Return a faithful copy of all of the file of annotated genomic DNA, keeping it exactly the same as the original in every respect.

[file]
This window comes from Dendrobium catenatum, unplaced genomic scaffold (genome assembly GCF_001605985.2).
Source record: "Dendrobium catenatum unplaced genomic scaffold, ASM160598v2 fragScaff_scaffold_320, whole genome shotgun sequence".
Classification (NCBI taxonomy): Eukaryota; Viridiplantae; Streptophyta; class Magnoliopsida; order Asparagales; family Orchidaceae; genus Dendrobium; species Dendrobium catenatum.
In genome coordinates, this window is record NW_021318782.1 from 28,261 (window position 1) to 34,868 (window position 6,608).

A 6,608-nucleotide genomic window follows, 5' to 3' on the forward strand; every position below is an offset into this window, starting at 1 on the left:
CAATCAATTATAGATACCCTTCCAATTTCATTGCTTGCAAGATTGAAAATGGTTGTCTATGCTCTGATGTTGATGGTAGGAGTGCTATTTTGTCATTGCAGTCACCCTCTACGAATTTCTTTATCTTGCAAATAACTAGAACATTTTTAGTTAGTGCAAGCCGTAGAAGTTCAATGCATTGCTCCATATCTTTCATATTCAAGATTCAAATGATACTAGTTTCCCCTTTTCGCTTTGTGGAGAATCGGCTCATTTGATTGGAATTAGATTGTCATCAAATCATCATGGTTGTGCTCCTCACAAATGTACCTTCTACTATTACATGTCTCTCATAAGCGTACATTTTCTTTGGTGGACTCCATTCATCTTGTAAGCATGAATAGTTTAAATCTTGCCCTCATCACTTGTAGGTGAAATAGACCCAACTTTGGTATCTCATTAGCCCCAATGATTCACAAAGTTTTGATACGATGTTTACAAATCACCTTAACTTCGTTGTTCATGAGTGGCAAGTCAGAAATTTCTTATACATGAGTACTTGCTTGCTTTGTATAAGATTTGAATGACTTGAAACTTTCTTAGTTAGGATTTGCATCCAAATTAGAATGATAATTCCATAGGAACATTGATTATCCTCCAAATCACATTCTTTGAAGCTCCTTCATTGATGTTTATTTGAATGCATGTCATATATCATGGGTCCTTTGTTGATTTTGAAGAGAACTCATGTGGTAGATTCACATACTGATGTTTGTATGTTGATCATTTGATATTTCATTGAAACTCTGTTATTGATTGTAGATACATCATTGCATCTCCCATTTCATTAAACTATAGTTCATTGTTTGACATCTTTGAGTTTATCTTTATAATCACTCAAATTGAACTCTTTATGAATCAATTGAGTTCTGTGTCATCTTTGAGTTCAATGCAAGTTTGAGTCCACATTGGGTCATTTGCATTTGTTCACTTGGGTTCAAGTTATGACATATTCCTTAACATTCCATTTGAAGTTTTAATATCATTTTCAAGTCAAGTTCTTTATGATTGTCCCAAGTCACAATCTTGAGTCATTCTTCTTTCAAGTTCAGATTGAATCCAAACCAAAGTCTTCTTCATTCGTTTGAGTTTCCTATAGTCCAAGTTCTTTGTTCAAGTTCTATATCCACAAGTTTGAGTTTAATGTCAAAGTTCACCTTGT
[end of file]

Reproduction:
This window comes from Dendrobium catenatum, unplaced genomic scaffold (genome assembly GCF_001605985.2).
Source record: "Dendrobium catenatum unplaced genomic scaffold, ASM160598v2 fragScaff_scaffold_320, whole genome shotgun sequence".
Classification (NCBI taxonomy): Eukaryota; Viridiplantae; Streptophyta; class Magnoliopsida; order Asparagales; family Orchidaceae; genus Dendrobium; species Dendrobium catenatum.
In genome coordinates, this window is record NW_021318782.1 from 28,261 (window position 1) to 34,868 (window position 6,608).

A 6,608-nucleotide genomic window follows, 5' to 3' on the forward strand; every position below is an offset into this window, starting at 1 on the left:
CAATCAATTATAGATACCCTTCCAATTTCATTGCTTGCAAGATTGAAAATGGTTGTCTATGCTCTGATGTTGATGGTAGGAGTGCTATTTTGTCATTGCAGTCACCCTCTACGAATTTCTTTATCTTGCAAATAACTAGAACATTTTTAGTTAGTGCAAGCCGTAGAAGTTCAATGCATTGCTCCATATCTTTCATATTCAAGATTCAAATGATACTAGTTTCCCCTTTTCGCTTTGTGGAGAATCGGCTCATTTGATTGGAATTAGATTGTCATCAAATCATCATGGTTGTGCTCCTCACAAATGTACCTTCTACTATTACATGTCTCTCATAAGCGTACATTTTCTTTGGTGGACTCCATTCATCTTGTAAGCATGAATAGTTTAAATCTTGCCCTCATCACTTGTAGGTGAAATAGACCCAACTTTGGTATCTCATTAGCCCCAATGATTCACAAAGTTTTGATACGATGTTTACAAATCACCTTAACTTCGTTGTTCATGAGTGGCAAGTCAGAAATTTCTTATACATGAGTACTTGCTTGCTTTGTATAAGATTTGAATGACTTGAAACTTTCTTAGTTAGGATTTGCATCCAAATTAGAATGATAATTCCATAGGAACATTGATTATCCTCCAAATCACATTCTTTGAAGCTCCTTCATTGATGTTTATTTGAATGCATGTCATATATCATGGGTCCTTTGTTGATTTTGAAGAGAACTCATGTGGTAGATTCACATACTGATGTTTGTATGTTGATCATTTGATATTTCATTGAAACTCTGTTATTGATTGTAGATACATCATTGCATCTCCCATTTCATTAAACTATAGTTCATTGTTTGACATCTTTGAGTTTATCTTTATAATCACTCAAATTGAACTCTTTATGAATCAATTGAGTTCTGTGTCATCTTTGAGTTCAATGCAAGTTTGAGTCCACATTGGGTCATTTGCATTTGTTCACTTGGGTTCAAGTTATGACATATTCCTTAACATTCCATTTGAAGTTTTAATATCATTTTCAAGTCAAGTTCTTTATGATTGTCCCAAGTCACAATCTTGAGTCATTCTTCTTTCAAGTTCAGATTGAATCCAAACCAAAGTCTTCTTCATTCGTTTGAGTTTCCTATAGTCCAAGTTCTTTGTTCAAGTTCTATATCCACAAGTTTGAGTTTAATGTCAAAGTTCACCTTGT